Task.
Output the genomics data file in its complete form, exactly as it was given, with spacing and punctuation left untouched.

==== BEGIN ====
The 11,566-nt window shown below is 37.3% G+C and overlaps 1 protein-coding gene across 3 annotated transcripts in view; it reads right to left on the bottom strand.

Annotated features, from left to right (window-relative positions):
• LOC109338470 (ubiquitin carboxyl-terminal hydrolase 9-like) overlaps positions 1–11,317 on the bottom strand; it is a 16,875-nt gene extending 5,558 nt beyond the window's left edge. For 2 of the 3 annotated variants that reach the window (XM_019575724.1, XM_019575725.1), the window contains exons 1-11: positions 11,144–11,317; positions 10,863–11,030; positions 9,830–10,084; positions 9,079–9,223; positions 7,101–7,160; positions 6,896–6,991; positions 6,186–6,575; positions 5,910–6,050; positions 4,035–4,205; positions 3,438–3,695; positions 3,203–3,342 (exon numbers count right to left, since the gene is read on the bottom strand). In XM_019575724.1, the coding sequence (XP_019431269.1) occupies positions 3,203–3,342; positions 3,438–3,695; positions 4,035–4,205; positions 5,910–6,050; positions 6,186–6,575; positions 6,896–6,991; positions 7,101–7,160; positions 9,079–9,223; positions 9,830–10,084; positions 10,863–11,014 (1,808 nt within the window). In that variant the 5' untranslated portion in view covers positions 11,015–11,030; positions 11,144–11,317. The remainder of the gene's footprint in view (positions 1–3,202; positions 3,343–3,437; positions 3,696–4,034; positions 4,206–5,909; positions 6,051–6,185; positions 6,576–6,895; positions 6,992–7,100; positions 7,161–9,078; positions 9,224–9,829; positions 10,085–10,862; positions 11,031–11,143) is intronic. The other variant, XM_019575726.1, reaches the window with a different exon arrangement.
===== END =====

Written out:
The 11,566-nt window shown below is 37.3% G+C and overlaps 1 protein-coding gene across 3 annotated transcripts in view; it reads right to left on the bottom strand.

Annotated features, from left to right (window-relative positions):
• LOC109338470 (ubiquitin carboxyl-terminal hydrolase 9-like) overlaps positions 1–11,317 on the bottom strand; it is a 16,875-nt gene extending 5,558 nt beyond the window's left edge. For 2 of the 3 annotated variants that reach the window (XM_019575724.1, XM_019575725.1), the window contains exons 1-11: positions 11,144–11,317; positions 10,863–11,030; positions 9,830–10,084; positions 9,079–9,223; positions 7,101–7,160; positions 6,896–6,991; positions 6,186–6,575; positions 5,910–6,050; positions 4,035–4,205; positions 3,438–3,695; positions 3,203–3,342 (exon numbers count right to left, since the gene is read on the bottom strand). In XM_019575724.1, the coding sequence (XP_019431269.1) occupies positions 3,203–3,342; positions 3,438–3,695; positions 4,035–4,205; positions 5,910–6,050; positions 6,186–6,575; positions 6,896–6,991; positions 7,101–7,160; positions 9,079–9,223; positions 9,830–10,084; positions 10,863–11,014 (1,808 nt within the window). In that variant the 5' untranslated portion in view covers positions 11,015–11,030; positions 11,144–11,317. The remainder of the gene's footprint in view (positions 1–3,202; positions 3,343–3,437; positions 3,696–4,034; positions 4,206–5,909; positions 6,051–6,185; positions 6,576–6,895; positions 6,992–7,100; positions 7,161–9,078; positions 9,224–9,829; positions 10,085–10,862; positions 11,031–11,143) is intronic. The other variant, XM_019575726.1, reaches the window with a different exon arrangement.